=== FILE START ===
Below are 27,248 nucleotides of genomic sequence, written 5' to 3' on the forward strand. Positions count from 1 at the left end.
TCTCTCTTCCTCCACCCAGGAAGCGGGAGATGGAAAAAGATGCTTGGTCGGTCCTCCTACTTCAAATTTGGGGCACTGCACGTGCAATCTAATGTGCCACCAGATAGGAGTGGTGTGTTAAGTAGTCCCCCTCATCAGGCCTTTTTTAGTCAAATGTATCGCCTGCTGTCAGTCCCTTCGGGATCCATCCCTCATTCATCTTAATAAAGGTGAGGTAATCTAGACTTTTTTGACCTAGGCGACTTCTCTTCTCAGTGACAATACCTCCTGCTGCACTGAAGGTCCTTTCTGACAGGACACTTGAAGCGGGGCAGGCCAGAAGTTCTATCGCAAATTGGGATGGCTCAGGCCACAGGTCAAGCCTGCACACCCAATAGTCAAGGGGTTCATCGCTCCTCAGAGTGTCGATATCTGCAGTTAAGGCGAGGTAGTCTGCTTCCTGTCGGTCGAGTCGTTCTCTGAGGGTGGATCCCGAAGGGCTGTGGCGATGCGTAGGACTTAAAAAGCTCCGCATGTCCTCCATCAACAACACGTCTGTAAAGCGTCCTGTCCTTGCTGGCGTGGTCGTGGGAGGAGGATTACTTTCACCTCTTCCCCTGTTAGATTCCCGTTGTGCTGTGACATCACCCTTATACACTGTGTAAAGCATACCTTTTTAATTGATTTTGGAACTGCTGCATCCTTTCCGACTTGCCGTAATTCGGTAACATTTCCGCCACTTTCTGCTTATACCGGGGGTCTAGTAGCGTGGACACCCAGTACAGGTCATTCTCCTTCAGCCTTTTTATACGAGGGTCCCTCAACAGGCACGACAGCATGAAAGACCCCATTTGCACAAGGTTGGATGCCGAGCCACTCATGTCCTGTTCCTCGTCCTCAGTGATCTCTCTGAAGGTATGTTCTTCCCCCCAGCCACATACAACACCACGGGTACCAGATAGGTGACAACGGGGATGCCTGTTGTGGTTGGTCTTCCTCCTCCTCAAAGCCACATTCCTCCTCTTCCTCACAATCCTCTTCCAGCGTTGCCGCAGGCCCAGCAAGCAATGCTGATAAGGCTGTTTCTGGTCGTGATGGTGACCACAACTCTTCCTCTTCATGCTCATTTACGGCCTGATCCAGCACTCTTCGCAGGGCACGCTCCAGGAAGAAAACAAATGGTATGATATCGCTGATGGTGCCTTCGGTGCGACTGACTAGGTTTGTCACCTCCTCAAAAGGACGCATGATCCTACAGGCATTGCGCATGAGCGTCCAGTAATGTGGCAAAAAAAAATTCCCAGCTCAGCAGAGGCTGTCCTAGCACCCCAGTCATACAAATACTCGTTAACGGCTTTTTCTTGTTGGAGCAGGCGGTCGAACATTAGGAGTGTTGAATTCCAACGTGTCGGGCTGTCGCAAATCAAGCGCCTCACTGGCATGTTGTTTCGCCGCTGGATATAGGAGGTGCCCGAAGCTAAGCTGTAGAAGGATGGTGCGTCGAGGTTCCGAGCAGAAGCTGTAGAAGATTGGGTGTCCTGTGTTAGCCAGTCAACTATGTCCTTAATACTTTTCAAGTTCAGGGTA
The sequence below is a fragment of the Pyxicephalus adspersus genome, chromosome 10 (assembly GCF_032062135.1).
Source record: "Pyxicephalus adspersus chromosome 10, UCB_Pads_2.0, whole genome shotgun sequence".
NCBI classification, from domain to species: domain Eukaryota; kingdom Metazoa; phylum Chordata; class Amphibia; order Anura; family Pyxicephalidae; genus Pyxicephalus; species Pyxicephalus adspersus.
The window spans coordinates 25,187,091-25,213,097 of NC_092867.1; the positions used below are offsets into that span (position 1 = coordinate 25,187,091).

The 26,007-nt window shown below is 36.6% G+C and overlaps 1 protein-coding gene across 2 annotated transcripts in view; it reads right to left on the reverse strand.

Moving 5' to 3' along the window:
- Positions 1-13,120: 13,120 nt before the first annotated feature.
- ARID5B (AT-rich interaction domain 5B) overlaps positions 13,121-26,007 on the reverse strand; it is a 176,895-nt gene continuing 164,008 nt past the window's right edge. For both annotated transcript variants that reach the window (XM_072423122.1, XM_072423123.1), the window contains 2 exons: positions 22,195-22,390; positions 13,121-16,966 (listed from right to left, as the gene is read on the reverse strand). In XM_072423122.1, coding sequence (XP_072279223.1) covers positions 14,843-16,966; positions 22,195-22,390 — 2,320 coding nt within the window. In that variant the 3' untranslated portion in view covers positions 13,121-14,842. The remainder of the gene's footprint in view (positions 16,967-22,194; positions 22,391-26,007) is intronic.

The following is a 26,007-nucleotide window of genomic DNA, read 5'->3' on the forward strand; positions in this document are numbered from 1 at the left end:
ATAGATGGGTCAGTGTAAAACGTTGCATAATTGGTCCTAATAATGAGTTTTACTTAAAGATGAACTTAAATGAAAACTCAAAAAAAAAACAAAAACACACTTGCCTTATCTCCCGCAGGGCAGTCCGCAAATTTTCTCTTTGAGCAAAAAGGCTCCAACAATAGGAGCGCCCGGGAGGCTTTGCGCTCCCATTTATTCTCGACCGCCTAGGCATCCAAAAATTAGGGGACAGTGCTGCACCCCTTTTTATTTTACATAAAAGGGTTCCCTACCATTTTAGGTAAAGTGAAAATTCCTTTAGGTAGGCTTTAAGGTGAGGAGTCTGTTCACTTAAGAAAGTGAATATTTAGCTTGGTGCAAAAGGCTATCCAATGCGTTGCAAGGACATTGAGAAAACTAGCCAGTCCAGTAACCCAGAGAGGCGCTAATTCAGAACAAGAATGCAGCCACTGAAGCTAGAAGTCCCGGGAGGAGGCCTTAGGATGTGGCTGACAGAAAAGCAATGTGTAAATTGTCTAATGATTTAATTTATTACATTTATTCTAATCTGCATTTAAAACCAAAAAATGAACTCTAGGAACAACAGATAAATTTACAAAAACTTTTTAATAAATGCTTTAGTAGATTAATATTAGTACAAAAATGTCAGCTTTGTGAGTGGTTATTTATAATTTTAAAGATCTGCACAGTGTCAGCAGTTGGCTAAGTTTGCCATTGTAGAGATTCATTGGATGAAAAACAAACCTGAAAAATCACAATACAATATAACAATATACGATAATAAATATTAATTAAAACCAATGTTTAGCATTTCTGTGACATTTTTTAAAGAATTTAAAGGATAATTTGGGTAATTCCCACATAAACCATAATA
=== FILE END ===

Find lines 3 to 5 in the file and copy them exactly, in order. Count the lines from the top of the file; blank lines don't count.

The sequence below is a fragment of the Pyxicephalus adspersus genome, chromosome 10 (assembly GCF_032062135.1).
Source record: "Pyxicephalus adspersus chromosome 10, UCB_Pads_2.0, whole genome shotgun sequence".
NCBI classification, from domain to species: domain Eukaryota; kingdom Metazoa; phylum Chordata; class Amphibia; order Anura; family Pyxicephalidae; genus Pyxicephalus; species Pyxicephalus adspersus.